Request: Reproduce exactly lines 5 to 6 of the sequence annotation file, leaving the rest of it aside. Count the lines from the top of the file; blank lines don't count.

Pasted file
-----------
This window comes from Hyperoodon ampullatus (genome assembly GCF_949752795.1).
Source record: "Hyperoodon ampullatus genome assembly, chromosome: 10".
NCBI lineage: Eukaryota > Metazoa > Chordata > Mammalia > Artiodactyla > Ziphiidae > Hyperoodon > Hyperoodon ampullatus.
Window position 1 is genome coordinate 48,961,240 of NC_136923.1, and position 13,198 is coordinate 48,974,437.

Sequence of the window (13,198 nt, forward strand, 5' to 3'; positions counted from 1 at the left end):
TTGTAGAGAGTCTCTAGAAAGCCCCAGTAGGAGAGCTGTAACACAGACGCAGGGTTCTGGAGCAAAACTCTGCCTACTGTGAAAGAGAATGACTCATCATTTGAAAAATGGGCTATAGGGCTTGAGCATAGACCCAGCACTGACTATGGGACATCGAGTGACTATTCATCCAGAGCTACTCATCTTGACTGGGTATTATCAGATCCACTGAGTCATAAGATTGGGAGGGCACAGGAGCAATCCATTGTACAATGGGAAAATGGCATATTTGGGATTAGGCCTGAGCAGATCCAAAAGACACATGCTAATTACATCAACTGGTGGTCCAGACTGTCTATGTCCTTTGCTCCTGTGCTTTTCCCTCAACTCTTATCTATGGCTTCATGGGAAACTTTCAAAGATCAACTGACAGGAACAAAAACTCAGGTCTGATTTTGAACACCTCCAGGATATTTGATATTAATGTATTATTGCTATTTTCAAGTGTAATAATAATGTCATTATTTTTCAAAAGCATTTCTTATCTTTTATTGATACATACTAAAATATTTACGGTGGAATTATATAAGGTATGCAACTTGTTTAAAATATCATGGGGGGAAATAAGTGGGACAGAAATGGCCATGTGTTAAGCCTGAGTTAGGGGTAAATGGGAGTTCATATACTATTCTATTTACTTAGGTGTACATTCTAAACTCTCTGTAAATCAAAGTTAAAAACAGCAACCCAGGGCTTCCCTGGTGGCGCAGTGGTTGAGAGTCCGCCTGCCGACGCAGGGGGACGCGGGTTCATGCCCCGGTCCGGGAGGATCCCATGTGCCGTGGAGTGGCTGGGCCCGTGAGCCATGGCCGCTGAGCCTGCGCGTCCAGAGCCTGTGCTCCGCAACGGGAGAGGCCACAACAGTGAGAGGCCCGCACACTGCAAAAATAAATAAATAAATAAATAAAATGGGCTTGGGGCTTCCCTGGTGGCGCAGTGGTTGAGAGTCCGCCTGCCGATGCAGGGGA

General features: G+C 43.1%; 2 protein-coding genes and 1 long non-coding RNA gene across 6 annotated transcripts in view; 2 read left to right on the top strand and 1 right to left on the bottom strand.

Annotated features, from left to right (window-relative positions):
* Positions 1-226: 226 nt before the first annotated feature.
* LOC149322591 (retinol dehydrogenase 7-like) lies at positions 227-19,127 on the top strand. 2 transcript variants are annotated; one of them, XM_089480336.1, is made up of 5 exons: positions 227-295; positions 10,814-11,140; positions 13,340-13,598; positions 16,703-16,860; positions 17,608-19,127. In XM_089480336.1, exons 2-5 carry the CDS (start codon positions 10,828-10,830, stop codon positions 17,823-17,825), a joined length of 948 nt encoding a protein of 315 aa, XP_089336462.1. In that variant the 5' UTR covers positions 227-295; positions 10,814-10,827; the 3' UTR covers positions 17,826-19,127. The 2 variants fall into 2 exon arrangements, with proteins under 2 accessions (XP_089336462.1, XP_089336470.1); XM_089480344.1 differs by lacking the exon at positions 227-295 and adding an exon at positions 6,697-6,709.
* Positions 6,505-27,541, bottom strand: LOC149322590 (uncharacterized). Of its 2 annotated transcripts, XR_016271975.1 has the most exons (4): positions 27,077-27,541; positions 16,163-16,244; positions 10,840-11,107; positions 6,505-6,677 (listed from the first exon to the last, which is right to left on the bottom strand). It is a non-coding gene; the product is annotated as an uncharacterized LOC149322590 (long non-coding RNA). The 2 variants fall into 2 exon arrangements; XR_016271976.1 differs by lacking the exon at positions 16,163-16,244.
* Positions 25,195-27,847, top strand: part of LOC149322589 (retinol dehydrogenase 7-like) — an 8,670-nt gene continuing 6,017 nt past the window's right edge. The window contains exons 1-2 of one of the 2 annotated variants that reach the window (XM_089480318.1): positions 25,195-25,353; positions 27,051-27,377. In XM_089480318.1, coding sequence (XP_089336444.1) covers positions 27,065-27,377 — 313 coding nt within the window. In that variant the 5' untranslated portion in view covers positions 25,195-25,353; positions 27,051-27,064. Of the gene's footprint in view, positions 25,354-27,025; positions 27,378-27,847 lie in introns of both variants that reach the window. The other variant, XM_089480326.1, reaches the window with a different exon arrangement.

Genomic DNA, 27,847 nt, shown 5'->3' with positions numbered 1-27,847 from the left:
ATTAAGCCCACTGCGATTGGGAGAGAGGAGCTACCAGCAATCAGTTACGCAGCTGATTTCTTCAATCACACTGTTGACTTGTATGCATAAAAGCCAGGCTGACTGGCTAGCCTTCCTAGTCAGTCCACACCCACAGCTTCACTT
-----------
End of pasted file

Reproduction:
Sequence of the window (13,198 nt, forward strand, 5' to 3'; positions counted from 1 at the left end):
TTGTAGAGAGTCTCTAGAAAGCCCCAGTAGGAGAGCTGTAACACAGACGCAGGGTTCTGGAGCAAAACTCTGCCTACTGTGAAAGAGAATGACTCATCATTTGAAAAATGGGCTATAGGGCTTGAGCATAGACCCAGCACTGACTATGGGACATCGAGTGACTATTCATCCAGAGCTACTCATCTTGACTGGGTATTATCAGATCCACTGAGTCATAAGATTGGGAGGGCACAGGAGCAATCCATTGTACAATGGGAAAATGGCATATTTGGGATTAGGCCTGAGCAGATCCAAAAGACACATGCTAATTACATCAACTGGTGGTCCAGACTGTCTATGTCCTTTGCTCCTGTGCTTTTCCCTCAACTCTTATCTATGGCTTCATGGGAAACTTTCAAAGATCAACTGACAGGAACAAAAACTCAGGTCTGATTTTGAACACCTCCAGGATATTTGATATTAATGTATTATTGCTATTTTCAAGTGTAATAATAATGTCATTATTTTTCAAAAGCATTTCTTATCTTTTATTGATACATACTAAAATATTTACGGTGGAATTATATAAGGTATGCAACTTGTTTAAAATATCATGGGGGGAAATAAGTGGGACAGAAATGGCCATGTGTTAAGCCTGAGTTAGGGGTAAATGGGAGTTCATATACTATTCTATTTACTTAGGTGTACATTCTAAACTCTCTGTAAATCAAAGTTAAAAACAGCAACCCAGGGCTTCCCTGGTGGCGCAGTGGTTGAGAGTCCGCCTGCCGACGCAGGGGGACGCGGGTTCATGCCCCGGTCCGGGAGGATCCCATGTGCCGTGGAGTGGCTGGGCCCGTGAGCCATGGCCGCTGAGCCTGCGCGTCCAGAGCCTGTGCTCCGCAACGGGAGAGGCCACAACAGTGAGAGGCCCGCACACTGCAAAAATAAATAAATAAATAAATAAAATGGGCTTGGGGCTTCCCTGGTGGCGCAGTGGTTGAGAGTCCGCCTGCCGATGCAGGGGA